February 1, 2023
Ithaca, NY | 22°F


Family of Anthony Nazaire sues Cornell University for his murder

The family of Anthony Nazaire, a former Ithaca College student, who was fatally stabbed at a Cornell University frat party in 2016, is suing the university for $20 million.

The family asserted that insufficient security measures at the university led to Nazaire’s death, according to the lawsuit. They are also claiming damages for Nazaire’s medical, funeral and burial expenses, the emotional toll of his death and the funds he would have contributed to his family throughout the course of his life.

Katia Toussaint, mother of Nazaire, filed the suit Aug. 2. Nazaire died Aug. 28, 2016, after being stabbed following a fight that occurred outside of an Omega Psi Phi fraternity orientation week party on the university’s campus. Senior Rahiem Williams, another student at Ithaca College, was also stabbed but survived the attack.

The lawsuit names the fraternity as a defendant because it hosted the event, located at Williard Hall, that Nazaire was at shortly before he was stabbed. It asserts that members of the fraternity were responsible for controlling who entered the event, which it claims was understaffed and improperly supervised, creating the circumstances under which Nazaire was attacked.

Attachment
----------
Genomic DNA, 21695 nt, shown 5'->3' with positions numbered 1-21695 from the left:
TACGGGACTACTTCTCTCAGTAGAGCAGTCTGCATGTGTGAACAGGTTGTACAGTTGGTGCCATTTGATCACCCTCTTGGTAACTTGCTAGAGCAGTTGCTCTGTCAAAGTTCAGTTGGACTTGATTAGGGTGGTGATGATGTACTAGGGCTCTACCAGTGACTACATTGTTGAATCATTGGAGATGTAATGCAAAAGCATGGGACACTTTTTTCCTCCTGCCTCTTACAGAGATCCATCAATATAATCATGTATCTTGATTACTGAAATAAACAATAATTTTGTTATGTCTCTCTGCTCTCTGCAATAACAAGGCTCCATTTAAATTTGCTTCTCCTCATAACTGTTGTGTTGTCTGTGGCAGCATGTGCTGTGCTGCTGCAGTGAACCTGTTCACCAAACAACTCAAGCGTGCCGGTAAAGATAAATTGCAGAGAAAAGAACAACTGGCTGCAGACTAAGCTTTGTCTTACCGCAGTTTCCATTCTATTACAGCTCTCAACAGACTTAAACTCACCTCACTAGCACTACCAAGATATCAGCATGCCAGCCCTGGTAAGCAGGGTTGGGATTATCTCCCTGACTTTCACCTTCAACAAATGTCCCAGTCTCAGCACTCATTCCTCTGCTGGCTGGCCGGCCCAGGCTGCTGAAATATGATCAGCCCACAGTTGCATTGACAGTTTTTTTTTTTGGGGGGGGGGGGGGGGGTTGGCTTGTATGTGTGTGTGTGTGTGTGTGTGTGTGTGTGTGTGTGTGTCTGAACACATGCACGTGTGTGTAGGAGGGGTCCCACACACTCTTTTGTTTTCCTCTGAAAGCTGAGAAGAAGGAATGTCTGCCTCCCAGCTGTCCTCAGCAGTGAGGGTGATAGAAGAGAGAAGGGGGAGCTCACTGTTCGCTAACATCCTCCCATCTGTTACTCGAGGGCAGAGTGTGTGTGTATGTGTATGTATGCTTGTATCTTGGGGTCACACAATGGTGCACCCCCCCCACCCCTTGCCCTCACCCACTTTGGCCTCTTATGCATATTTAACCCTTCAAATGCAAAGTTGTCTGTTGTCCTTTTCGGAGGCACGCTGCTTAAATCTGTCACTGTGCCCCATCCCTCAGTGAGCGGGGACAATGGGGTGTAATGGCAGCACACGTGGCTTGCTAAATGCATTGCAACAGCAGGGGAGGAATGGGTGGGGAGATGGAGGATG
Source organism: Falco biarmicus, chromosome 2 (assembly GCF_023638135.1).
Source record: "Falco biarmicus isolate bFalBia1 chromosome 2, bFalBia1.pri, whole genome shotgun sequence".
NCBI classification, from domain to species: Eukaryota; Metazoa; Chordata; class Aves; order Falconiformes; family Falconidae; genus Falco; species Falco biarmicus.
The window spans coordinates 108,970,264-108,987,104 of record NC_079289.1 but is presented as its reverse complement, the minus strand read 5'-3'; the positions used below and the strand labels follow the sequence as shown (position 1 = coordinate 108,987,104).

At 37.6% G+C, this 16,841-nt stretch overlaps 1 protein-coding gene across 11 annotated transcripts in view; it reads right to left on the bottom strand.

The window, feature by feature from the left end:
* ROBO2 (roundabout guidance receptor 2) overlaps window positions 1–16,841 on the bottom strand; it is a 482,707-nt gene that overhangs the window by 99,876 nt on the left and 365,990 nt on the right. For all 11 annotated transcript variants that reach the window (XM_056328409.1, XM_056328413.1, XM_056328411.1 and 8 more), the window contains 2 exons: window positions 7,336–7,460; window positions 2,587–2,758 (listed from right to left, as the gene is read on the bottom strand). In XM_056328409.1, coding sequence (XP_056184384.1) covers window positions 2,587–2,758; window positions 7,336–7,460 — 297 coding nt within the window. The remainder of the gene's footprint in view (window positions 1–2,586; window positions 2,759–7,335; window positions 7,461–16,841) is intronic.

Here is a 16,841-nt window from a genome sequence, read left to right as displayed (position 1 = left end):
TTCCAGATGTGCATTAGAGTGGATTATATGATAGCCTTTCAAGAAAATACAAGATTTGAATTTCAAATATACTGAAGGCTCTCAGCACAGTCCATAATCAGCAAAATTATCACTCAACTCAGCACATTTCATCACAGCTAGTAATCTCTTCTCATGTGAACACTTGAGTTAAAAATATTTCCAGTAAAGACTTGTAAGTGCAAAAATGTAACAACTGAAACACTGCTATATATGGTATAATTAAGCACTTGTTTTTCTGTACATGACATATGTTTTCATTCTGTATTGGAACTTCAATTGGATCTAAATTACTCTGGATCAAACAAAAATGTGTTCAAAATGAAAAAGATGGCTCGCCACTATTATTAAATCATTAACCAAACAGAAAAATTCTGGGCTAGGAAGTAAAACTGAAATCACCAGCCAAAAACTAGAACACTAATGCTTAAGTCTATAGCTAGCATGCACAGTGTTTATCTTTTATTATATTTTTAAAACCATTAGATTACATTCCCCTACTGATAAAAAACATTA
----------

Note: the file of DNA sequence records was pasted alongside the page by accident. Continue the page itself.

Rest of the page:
Officials from the national Omega Psi Phi organization and its Cornell chapter, Delta Mu, did not respond to requests for comment.

Toussaint is being represented by John Polinsky, an attorney at law firm Redne, Ryan & Downes, LLP. Polinsky did not respond to requests for comment.

Gillian Smith, media relations specialist at Cornell, relayed in an email that Joel Malina, vice president for university relations, declined to comment on the case.

“Anthony Nazaire and his family remain very much in the thoughts of the Cornell University community,” Malina said. “As with all active litigation, we are not able to offer comment while the case is pending.”

Nagee Green, the man convicted for Nazaire’s death, was arrested and charged with second-degree murder and second-degree assault in November 2016. In June 2017, a jury convicted Green on second-degree assault charges but deadlocked on the murder charge. There was a retrial for the murder charge which began in September 2017, and Green was found guilty eight days later. Later that year, in November, Green was sentenced to 20 years to life in prison.

Maggie McAden can be reached at mmcaden@ithaca.edu or via Twitter: @maggie_mcaden